The first part of the book is the type of thing that has been dealt with in a great many prison novels, the nastiness and stupidity of the "screws", the food, the routine, the frustrations. Of particular interest to vindictive people like me is the question of the author's crime and guilt. "Justin" hovers round this smelly subject for many pages, giving a fairly clear impression but not stating that he was in for molesting children. The hints and asides would have been far better replaced by "I did such and such gentle reader, if you don't like it, well, fuck you."
The author is similarly coy about his innocence or guilt, answering accusers with "I pleaded not guilty". Or consider the following passage. "On the last day of the trial I was found guilty, contrary to my counsel's assurance that the prosecution had no case, by a jury, the foreman of which I had known for years and whose wife had been a member of an organisation of which I had been director....."
You can't help but get the impression that Prisoner was written very largely to get all of this out of the author's system. If you enjoy watching flies pull their own wings off this might be your book. I personally don't mind the odd nearly true confession now and then and some of the anecdotes and bits of description sound fairly accurate. If this was the beginning and end of the book then it would merely be another memorial to Niel Wright's thesis that life and literature are hell under social democracy.
But Prisoner contains something more, a phenomenon just as revolting as the "carbolic food" of Wi Tako. It is infected from cover to cover with that contagious disease of the petty-bourgeoise - amat[unclear: eur] psychology. Throughout the book conclusions are drawn from the selected anecdotes that most if not all prisoners are nutters. For example: "My thesis is that so-called prisoners are the mentally ill. Some are chronically ill, some are suffering from minor ailments. Much could be done about it and if society took this view and forgot its greed in the rat race for position and money for just a little while it could cure the great majority and rid itself of most of its so-called criminals."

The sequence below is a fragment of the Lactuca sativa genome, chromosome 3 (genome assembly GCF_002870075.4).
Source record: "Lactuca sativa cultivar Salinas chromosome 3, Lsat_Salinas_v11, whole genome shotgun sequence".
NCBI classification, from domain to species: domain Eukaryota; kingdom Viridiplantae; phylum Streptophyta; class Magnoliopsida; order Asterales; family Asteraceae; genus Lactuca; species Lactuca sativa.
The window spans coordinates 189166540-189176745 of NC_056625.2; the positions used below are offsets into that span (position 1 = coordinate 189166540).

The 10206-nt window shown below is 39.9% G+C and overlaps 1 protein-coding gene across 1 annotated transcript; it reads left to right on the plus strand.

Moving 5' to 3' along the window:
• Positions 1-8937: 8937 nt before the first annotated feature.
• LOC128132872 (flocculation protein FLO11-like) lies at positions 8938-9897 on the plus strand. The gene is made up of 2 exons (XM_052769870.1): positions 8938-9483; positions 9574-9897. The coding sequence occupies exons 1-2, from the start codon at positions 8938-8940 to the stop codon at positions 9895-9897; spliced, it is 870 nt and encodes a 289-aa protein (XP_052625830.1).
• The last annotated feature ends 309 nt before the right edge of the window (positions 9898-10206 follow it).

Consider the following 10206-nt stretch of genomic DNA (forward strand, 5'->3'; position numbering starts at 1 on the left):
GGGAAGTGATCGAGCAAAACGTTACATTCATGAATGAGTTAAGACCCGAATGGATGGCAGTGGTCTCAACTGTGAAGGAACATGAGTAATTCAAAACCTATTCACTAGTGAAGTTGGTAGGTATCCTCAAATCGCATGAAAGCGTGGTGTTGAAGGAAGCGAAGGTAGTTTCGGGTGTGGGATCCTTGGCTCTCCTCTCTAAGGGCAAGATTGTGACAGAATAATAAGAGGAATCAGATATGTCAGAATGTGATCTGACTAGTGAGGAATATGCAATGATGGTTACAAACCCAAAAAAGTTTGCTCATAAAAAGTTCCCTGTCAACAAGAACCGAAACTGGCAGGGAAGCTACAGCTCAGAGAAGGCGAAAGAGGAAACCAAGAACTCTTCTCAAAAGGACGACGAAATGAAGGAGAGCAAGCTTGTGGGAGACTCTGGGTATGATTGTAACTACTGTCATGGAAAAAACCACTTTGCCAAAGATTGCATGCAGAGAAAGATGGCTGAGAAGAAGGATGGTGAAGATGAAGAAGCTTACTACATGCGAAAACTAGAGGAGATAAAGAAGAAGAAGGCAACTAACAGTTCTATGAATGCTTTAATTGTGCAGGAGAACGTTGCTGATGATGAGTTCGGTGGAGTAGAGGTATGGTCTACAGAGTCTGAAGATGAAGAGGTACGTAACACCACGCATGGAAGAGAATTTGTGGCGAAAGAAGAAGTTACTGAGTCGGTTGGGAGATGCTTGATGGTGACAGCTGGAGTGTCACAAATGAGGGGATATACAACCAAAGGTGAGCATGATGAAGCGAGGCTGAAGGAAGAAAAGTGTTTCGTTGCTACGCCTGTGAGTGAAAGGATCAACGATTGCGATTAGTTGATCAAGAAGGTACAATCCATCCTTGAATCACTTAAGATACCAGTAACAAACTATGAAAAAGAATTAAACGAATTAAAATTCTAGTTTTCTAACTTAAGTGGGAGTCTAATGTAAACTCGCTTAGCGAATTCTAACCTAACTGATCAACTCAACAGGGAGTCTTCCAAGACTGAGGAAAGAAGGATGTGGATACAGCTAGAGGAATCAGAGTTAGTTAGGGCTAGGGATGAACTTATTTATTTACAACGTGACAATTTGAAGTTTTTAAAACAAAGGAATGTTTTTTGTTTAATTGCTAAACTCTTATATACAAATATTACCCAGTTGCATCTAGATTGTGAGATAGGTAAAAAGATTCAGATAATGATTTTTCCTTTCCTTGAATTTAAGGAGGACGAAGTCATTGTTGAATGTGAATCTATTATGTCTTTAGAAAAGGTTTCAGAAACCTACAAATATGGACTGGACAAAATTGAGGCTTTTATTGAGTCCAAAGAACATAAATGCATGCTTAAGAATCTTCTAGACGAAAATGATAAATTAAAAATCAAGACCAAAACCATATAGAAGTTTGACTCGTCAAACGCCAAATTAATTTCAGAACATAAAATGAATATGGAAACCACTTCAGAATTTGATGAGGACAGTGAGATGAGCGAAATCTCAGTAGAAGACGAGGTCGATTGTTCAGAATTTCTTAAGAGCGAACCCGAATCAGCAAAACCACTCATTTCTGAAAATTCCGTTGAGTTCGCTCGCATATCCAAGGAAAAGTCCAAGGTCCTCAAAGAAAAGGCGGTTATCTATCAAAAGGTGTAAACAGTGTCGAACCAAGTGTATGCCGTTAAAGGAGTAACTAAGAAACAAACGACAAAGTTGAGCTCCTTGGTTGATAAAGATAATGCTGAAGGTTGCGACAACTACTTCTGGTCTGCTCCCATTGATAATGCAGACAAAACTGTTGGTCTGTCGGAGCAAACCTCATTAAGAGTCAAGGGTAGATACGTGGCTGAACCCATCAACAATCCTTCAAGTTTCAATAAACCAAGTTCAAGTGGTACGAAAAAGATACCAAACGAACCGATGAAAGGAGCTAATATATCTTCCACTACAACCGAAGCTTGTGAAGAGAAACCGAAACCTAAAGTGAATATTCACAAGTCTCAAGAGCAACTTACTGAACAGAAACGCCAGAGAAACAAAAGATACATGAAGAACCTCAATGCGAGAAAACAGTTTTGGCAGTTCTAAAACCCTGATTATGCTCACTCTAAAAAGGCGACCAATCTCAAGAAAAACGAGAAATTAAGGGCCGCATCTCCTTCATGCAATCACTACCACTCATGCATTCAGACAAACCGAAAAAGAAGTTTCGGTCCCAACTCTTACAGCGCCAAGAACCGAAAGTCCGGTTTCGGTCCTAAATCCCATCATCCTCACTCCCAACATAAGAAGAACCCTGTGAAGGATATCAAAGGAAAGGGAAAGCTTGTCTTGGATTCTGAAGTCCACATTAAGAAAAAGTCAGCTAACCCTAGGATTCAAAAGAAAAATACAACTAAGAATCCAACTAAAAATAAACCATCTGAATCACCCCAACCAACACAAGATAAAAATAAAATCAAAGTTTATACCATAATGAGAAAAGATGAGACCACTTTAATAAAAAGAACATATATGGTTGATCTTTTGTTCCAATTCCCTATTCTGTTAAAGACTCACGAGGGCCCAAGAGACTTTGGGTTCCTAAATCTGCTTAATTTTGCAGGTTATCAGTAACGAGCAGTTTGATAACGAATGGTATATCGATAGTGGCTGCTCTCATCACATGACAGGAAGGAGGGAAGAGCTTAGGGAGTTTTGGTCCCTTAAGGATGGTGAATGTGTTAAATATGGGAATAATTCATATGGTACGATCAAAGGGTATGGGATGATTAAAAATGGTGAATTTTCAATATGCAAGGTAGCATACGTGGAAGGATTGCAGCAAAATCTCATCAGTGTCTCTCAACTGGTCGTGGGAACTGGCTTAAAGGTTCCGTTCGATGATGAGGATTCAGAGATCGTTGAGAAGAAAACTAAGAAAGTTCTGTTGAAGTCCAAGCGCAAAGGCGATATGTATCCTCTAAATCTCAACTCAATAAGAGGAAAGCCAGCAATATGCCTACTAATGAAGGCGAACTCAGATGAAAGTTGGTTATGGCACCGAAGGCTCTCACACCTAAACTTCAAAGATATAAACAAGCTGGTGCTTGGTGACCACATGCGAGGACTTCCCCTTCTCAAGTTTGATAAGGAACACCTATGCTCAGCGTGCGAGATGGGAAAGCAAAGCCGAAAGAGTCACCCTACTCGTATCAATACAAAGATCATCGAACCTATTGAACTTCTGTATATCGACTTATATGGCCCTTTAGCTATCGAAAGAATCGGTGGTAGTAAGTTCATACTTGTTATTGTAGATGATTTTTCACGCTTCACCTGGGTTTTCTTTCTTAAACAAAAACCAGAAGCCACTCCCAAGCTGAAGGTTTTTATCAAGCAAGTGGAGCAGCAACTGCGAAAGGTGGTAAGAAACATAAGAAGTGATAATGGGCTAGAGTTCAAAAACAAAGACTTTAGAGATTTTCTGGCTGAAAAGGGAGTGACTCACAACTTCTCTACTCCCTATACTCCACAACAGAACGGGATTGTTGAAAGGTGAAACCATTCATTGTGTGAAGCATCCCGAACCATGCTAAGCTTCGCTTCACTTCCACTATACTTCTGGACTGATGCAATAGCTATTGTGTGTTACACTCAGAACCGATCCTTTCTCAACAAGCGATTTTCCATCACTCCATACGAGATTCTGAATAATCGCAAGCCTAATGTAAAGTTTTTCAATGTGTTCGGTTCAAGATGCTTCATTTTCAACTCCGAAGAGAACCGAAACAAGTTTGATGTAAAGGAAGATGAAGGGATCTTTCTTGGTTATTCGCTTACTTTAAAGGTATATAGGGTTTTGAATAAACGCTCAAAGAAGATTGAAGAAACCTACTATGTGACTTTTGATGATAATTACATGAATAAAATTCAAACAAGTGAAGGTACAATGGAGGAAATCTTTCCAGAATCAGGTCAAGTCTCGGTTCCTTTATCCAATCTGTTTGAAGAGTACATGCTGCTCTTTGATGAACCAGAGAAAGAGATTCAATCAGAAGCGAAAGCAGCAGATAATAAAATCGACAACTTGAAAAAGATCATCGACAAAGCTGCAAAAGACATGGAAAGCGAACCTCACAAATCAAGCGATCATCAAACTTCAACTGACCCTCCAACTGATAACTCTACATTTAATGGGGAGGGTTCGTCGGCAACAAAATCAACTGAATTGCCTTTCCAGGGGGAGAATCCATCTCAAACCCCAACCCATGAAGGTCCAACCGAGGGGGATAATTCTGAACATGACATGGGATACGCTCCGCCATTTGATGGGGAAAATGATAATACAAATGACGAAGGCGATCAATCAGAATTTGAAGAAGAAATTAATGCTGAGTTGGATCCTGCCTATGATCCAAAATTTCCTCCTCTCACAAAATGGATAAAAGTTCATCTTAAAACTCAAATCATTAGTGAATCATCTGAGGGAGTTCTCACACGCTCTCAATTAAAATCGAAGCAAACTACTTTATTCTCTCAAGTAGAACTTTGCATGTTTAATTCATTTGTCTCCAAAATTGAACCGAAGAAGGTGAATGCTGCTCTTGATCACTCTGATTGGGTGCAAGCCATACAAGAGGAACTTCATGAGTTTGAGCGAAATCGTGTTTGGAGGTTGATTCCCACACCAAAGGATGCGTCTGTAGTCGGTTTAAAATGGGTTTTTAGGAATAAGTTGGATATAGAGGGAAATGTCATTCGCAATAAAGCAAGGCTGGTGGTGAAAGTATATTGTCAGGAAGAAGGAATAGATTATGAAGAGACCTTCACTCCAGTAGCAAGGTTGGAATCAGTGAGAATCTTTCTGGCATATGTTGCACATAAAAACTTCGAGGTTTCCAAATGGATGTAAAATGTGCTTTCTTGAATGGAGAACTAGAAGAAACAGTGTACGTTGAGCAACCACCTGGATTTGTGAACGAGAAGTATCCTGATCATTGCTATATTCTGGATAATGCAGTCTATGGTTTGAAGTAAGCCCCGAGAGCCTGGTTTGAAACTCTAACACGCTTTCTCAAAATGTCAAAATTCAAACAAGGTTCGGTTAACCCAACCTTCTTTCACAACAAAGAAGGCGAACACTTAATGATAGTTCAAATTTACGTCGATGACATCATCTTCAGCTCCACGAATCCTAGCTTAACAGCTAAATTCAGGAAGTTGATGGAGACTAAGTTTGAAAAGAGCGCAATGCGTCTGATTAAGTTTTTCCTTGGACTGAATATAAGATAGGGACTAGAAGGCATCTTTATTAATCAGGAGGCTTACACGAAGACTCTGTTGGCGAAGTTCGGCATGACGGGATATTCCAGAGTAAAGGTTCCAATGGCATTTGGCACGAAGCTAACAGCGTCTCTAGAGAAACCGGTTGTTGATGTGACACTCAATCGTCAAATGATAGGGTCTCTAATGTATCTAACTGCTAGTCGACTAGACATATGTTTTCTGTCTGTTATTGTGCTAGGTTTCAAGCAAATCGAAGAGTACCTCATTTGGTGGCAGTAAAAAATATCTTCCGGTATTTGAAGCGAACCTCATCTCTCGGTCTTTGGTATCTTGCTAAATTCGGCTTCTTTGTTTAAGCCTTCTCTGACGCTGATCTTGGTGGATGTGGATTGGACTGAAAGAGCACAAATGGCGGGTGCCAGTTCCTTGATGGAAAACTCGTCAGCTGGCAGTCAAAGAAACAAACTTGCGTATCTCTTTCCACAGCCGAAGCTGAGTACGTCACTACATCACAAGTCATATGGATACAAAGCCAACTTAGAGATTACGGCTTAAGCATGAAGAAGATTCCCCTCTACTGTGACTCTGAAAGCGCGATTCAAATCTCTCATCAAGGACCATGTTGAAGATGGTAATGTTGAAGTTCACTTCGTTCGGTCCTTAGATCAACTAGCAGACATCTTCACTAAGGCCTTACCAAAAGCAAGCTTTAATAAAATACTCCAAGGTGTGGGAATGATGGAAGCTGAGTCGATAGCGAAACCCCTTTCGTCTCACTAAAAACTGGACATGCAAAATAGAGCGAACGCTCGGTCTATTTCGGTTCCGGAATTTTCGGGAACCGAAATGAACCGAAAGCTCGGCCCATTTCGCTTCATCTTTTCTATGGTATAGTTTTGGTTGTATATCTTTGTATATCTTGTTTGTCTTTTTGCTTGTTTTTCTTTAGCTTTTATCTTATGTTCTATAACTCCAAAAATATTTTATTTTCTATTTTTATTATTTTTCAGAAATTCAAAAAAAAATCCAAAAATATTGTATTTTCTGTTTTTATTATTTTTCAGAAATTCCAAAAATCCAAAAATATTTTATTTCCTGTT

This passage may be fairly said to sum up the main message of the book, the rest of his conclusion is mainly repetition and enlargement of it, with a few contradictory statements, presumably to make his "theory" seem more complex.
Well, for a start the prisoners may be "so-called", certainly, but prisoners are prisoners, in New Zealand just as in the Soviet Union, which the author shows such a dislike of.
To call actual prisoners "so-called" is to begin at a position of unreality or a form of liberalism.
To call these prisoners mentally ill is to play right into the hands of the established order. It assumes that our society is so wonderful that only an insane man could break its laws.
This is an obvious conclusion from such silly "logic". So the author covers it up by saying that the real criminals are too clever to be caught. The flaw in his argument that we should convert all prisons into asylums is that society will be as full of criminals as before, a notion that does not appear to disturb our reformer.
"Society" is never defined anywhere in Prisoner. Michael Joseph Savage is at least twice quoted (unsourced) on the question of "society has the amount of criminals it deserves." Surely one would then go on to seek out the motive force of the society in question, its composition, structure and so forth.
But the man with all the answers contents himself with morbidly observing that "if society forgot its greed" then all would be well. But what causes greed? Is it equally existent in every type of society? It is a great pity, but New Zealand society will not forget its greed for the sake of a theory which says that a prisoner who steals a tin of coffee is merely mad.
The "rat race for position and money" is an aspect of the struggle between classes in our society. In a class society such as New Zealand the legal, judicial, and prison system is basically the instrument of the ruling class (in NZ the bourgeoise) to maintain its position of "dictatorship masked by parliamentary forms" (V.I. Lenin State and Revolution).
This is not to deny that our type of society produces much mental illness, which is intensified in the most oppressive conditions of a prison. The author has seen the alienation but not the cause. As the author correctly points out "society cannot solve this problem by shutting it away in little remote corners.... in the hope that the problem will disappear."
Neither can the problem be solved by the suggestions of "John Justin", who as far as I can see has merely constructed an elaborate rationalisation for actions of which he is ashamed.